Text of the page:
Case report: Chronic Myeloid Leukemia (CML) after stem cell transplant (2003)

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Record number: 
Adverse Occurrence type: 
MPHO Type: 
Estimated frequency: 
Most recent risk assessment for myeloproliferative disorders (includes chronic myeloid leukemia, polycythemia vera, essential thrombocythemia, primary myelofibrosis) (Council of Europe, 2022): Due to the current lack of literature on myeloproliferative neoplasms and organ donation, the transmission risk cannot be assessed. Organs from these patients should only be accepted with the highest caution and only after consultation with an experienced haemato-oncologist. Results of the bone-marrow biopsy should be carefully evaluated. A patient admitted with unspecific but suspect symptoms like extensive thrombo-/erythro-/leukocytosis should be tested for specific oncogenes in blood and bone marrow (CD34+ cells, BCR-ABL, JAK-2, V617F-mutation, MPL-mutation, Calreticulin-mutation) to distinguish an MPN from a simply reactive situation. Since this will take 2-3 working days, it might not be suitable in the context of organ donation. Myeloproliferative neoplasms in the donor history: Due to the systemic and chronic character of these diseases and the lack of evidence on their behaviour in the setting of organ transplantation (and in the immuno-suppressed recipient), their transmission risk cannot currently be assessed. Organs from these patients should only be accepted with the highest caution. The following laboratory tests might be obtained to assess the actual situation of the pre-diagnosed MPN: complete and differential blood count, liver enzymes including LDH. Bone marrow biopsy can help to rule out blasts at the time of donation. Patients with spleno-/hepatomegaly need particular attention. An experienced haematologist should always be asked for an assessment. It might be reasonable to accept an organ donor with a pre-diagnosed MPN for selected recipients, especially in cases of confirmed MPN without need for treatment or in cases where the diagnosis has been confirmed years ago and good therapy results were obtained. PMF seems to be riskier due to a higher proportion of circulating blasts and might bear an even higher risk for transmission. Most recent risk assessment for leukemia, lymphoma and plasmacytoma (Council of Europe, 2022): Leukaemia, lymphoma and plasmacytoma diagnosed during donor procurement: These cancers are classified as an unacceptable risk for organ donation. Leukaemia, lymphoma and plasmacytoma in the donor history: Active (acute or chronic) leukaemia, lymphoma and plasmacytoma are an unacceptable risk for organ donation. Treated acute leukaemia and lymphoma after a definite disease-free interval of 10 years may be considered for organ donation with an assumed high risk for transmission.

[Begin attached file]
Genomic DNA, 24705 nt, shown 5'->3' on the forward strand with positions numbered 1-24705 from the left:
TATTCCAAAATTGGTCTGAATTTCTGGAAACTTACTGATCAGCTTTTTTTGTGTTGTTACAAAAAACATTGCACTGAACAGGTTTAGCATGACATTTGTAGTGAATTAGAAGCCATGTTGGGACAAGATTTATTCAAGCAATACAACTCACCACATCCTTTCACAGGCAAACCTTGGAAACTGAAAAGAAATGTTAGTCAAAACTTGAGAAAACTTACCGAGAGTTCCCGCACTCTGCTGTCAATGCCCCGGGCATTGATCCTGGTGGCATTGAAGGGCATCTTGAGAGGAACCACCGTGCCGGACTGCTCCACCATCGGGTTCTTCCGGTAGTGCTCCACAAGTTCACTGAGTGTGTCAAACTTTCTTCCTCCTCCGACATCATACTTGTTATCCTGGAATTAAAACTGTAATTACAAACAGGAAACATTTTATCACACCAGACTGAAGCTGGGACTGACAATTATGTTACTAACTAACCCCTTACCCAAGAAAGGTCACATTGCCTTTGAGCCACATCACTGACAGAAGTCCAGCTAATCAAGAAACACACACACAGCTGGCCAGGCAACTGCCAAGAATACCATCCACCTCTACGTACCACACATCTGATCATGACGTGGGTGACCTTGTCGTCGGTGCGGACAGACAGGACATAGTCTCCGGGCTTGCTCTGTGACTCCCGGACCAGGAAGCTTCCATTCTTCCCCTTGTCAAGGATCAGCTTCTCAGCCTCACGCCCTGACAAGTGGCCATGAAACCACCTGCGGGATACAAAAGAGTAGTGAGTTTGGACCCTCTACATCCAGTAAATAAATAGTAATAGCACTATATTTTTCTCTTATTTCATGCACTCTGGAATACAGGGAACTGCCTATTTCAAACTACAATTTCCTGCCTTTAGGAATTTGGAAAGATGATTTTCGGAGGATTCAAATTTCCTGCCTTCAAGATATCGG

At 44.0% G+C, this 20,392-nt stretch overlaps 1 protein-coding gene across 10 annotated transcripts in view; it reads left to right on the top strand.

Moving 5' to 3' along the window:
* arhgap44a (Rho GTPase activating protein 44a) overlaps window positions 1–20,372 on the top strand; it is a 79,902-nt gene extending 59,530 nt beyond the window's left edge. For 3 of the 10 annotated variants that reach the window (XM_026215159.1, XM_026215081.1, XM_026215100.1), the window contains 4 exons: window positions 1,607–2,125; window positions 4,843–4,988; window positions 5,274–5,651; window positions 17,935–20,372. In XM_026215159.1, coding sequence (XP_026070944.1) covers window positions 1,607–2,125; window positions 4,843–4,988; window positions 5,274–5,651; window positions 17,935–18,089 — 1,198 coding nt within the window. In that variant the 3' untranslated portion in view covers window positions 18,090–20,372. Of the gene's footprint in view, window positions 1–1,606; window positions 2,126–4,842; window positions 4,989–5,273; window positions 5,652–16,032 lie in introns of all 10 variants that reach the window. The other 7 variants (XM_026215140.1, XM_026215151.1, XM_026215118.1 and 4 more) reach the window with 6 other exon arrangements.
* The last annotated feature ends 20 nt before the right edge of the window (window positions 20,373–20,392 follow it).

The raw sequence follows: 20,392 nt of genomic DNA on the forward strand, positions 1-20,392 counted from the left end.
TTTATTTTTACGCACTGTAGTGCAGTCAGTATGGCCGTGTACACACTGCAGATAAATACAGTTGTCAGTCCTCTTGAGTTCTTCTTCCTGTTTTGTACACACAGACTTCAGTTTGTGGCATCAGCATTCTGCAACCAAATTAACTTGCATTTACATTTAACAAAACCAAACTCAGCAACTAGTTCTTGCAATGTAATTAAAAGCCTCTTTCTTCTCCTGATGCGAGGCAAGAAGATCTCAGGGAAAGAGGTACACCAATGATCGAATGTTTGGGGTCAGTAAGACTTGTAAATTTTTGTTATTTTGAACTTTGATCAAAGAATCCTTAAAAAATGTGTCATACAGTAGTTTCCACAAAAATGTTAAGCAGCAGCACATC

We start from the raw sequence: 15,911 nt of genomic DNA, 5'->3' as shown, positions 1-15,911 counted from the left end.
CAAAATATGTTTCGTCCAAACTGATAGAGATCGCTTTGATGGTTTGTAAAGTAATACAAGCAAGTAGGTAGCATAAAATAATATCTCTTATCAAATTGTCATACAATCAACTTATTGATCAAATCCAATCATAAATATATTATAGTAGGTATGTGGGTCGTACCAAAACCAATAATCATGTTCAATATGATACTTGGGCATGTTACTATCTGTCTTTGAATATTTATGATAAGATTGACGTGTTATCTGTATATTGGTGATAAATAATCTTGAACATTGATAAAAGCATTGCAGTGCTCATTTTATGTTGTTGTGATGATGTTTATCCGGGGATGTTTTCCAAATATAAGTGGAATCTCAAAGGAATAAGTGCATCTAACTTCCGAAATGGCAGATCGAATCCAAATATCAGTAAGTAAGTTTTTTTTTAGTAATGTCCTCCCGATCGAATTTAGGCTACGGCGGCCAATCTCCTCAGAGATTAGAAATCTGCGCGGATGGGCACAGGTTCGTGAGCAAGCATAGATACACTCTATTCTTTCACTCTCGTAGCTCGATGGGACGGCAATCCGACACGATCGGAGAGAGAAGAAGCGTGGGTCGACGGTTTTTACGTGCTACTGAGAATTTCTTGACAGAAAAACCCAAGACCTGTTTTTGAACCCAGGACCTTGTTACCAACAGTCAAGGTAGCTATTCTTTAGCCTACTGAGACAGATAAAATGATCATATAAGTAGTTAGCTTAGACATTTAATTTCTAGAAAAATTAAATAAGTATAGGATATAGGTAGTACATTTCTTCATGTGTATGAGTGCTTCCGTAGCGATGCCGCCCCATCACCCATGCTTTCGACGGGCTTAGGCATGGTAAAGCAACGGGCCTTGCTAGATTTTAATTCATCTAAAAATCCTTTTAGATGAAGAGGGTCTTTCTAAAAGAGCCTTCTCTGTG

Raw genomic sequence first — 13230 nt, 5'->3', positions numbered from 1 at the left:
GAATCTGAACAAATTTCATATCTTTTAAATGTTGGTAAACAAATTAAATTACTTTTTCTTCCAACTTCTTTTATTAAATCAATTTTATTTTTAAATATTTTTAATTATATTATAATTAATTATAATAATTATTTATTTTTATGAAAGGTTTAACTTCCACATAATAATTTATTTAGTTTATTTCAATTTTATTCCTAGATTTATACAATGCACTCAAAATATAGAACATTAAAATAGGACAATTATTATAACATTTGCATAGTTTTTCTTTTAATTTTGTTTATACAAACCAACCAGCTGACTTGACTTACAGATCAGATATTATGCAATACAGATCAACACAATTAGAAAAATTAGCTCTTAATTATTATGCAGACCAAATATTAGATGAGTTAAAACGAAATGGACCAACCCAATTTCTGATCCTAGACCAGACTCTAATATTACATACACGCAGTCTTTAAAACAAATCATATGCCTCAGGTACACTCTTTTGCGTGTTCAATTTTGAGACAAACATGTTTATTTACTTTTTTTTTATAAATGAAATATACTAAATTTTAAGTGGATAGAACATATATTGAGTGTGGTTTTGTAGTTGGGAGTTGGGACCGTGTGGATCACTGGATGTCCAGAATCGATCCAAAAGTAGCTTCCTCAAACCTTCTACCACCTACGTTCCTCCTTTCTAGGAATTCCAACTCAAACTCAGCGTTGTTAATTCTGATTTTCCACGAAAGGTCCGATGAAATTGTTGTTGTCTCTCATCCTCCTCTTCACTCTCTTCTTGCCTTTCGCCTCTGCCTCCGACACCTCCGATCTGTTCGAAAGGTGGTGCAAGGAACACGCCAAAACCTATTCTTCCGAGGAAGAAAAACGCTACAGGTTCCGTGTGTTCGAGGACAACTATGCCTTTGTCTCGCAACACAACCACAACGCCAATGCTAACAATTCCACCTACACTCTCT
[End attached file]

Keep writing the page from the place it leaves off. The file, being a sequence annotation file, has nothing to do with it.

Time to detection: 
100 days
Alerting signals, symptoms, evidence of occurrence: 
Recipient with sickle cell disease received peripheral blood stem cell transplant from HLA-identical brother. Day 100 BM post HSCT was normal with 95% chimerism but Phil chromosome in 9 of 31 metaphases; CBR ABL rearrangement in 14% of marrow cells.
Demonstration of imputability or root cause: 
Philadelphia chromosome and BRC ABL rearrangement in both recipient and donor.
Imputability grade: 
3 Definite/Certain/Proven
Groups audience: 
Suggest new keywords: 
case report
Living donor
Allograft hematopoietic stem cell transplant
Suggest references: 
A new review is necessary - record unpublished (EP) Case reviewed (MN)
Expert comments for publication: 
Recipient and donor both treated with remission. Authors believe this is the first report of CML transmission via peripheral blood stem cell transplantation (2003).